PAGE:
wewomen Newsletter

Understanding the post-wedding blues

 

Before you start wondering if getting married was the biggest mistake of your life, try and understand what's going on in your head.

- Anticlimax
You dream of your wedding day for months, if not years, if not all your life! All of a sudden, your big day is over, and it might not have happened just as you thought it would in your dreams. Then you get the (totally subconscious) disappointment that comes when you realize it hasn't actually changed your life. "Getting married is a bit like getting exam results," says expert Sophie Cadalen. "You spend weeks worrying about it and when it's over you're happy, but it hasn't changed everything. It's a springboard to a new life." 

The end of a long road
For months, if not years, all your spare time and energy has gone into planning your wedding day, and all of a sudden you've nothing else left to organize! It's only natural that after all that excitement, a period of emptiness sets in. "'I spent a year and a half organizing my wedding," says reader Melissa. "It took over my whole life, and now I don't know what to do with myself." 

Ego trip? 
Another of our readers, Nora, missed being the centre of attention after her wedding. "I missed my dress, the whole wedding atmosphere and everyone being all attentive and paying me compliments." This is totally normal: during the months leading up to your wedding, you're the centre of attention and understandably you lap it all up (who wouldn't?). Afterwards you come crashing back down to Earth and have to get used to not being the belle of the ball.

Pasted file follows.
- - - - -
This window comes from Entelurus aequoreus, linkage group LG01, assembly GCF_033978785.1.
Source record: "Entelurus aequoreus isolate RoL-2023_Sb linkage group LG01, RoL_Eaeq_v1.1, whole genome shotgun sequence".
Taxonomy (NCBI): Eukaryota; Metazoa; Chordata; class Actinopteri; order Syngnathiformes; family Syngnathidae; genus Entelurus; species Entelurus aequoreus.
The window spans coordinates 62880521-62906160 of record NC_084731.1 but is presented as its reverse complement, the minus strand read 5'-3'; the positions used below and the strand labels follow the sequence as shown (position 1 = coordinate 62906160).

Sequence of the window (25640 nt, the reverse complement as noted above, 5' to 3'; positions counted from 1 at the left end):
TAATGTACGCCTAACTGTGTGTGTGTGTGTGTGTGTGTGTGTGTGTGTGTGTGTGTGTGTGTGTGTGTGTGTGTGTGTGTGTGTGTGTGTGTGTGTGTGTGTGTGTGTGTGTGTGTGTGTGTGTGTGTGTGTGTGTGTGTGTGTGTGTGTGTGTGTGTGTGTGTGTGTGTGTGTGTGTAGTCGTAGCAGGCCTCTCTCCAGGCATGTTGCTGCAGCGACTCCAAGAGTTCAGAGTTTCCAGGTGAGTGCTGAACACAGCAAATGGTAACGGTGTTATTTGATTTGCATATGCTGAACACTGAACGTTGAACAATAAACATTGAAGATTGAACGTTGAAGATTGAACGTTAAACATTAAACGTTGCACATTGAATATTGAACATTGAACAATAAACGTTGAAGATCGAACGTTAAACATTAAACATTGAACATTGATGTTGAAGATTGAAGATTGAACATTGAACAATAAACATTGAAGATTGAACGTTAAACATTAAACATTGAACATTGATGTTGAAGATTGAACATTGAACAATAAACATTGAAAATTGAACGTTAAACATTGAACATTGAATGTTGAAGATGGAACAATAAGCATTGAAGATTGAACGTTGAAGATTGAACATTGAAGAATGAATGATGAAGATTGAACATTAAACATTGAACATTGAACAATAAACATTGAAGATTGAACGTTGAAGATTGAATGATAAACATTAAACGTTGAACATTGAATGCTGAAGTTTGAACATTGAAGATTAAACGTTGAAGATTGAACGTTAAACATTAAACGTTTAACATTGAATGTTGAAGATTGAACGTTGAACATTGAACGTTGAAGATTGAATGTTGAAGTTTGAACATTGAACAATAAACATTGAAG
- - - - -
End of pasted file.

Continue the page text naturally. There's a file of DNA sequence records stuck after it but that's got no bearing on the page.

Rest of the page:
Responsibility
You realize that you're now bound to one man for life. Will you never know any other? Will people think you're a boring housewife now? Will you make it work? You only have to look at the divorce figures to realize that marriage isn't a piece of cake. 

Did you know? The post-wedding blues usually kick in a few days after the wedding, but they can also manifest several months after the big day (in which case, they're harder to "diagnose" and can turn into depression). Don't think twice about going to see a therapist to help you get things straight and get to the bottom of any deeper-rooted problems. 




  
  

Love & Sex Editor
2011/10/25
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